Momentum: Igniting Social Change in the Connected Age
The day before I left for vacation I received a reviewer copy of Allison Fine's new book, Momentum: Igniting Social Change in the Connected Age. As I tossed it in my suitcase, my husband grumbled something about reading a tech manual at the beach.
Fine's book is no tech manual! At the beginning of the book, she reassures less technically skilled activists and nonprofits that "we don't all need to be programmers writing endless streams of computer code to be successful. We just need to become more connected." She urges us to go beyond simply using these inexpensive and widely available social media tools. "Using social media without changing how we think about social change will only create more noise," she warns.
Momentum: Igniting Social Change in the Connected Age isn't a static blueprint for using these tools nor is it a rigid template for social change. Fine offers a clear definition of social media as media that "offers simultaneous connections between, among, and by many people at the time of their choosing." It challenges us to adopt the mindset of "Connected Activism," defined by Fine as "information and discussions widely available and freely distributed." Through the many examples shared in this book, Fine outlines the principles of effectively using social media to facilitate social change. This is not a book that is focused on the tools for the sake of tools.
The book is a roadmap for activists and nonprofits that might be too busy, under-resourced, or unsure of how to harness the power of social media tools for their work. The book is filled with many stories and guidelines that will help inspire activists to leverage the power of the connected web. Fine's sense of humor shines through her writing style and makes this book enjoyable reading!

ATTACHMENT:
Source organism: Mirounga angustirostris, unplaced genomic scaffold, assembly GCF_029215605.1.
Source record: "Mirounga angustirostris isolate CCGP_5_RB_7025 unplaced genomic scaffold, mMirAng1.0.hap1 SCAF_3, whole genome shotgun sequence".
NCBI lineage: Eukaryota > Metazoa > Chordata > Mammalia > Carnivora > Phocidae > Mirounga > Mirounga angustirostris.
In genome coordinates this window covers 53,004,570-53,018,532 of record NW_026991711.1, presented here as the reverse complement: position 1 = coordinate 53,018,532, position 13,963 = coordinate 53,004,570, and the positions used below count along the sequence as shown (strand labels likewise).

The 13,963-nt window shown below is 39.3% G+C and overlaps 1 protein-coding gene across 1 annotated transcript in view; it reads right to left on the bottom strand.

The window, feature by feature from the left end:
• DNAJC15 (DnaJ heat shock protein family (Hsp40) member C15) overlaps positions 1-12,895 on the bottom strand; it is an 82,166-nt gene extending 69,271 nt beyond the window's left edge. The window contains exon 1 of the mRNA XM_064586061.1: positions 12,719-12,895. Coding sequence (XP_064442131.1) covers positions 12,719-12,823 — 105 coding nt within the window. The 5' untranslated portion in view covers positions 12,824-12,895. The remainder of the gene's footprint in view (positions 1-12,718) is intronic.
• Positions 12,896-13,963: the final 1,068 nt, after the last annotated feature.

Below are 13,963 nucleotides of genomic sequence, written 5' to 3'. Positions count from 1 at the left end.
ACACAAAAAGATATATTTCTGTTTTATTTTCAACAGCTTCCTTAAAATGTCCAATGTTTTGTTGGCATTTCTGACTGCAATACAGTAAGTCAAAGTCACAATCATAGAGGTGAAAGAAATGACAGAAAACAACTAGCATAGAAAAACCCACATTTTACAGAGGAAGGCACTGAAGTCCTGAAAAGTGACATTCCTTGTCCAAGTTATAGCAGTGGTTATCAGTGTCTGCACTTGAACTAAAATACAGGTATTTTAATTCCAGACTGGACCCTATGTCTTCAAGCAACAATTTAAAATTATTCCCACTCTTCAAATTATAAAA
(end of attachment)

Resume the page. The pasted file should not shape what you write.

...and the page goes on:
In the beginning chapters, she identifies how social activists need to change their thinking, that they need to leave powerlessness behind, embrace self-determination by developing a clear understanding of what they are trying to achieve, and shift from proprietary silos to meaningful participation and conversation.
One of my favorite chapters is titled "Becoming a Connected Activist: Enhancing the Effectiveness of Social Media." Fine helps us understand what the term "Connected Activism" means in the context of the Internet and how it is different from the "Information Age." As Fine points out, "being successful in the Connected Age is more than knowing what button to push; it is about becoming more open and connected to people and ideas."
A self-identified â€œrecovering proprietary thinker,â€ she offer personal insights in opening up to new ideas and letting go of information, hierarchy and "proprietary" thinking. The chapter includes a "Connected Quiz, a set of reflective questions that can help an activist think about how well they or their organization is connecting with others.
I found her framework for looking at the Social Media Mix to be very useful. She acknowledges that cool gadgets are part of the Connected Age, but they are merely the physical part of the connection. She notes, â€œTools don't solve problems." She describes these social media tools in the context of four different outcomes, each with rich stories and clarity. Those outcomes are communications, collaboration, new media/content, and organizing/collective action.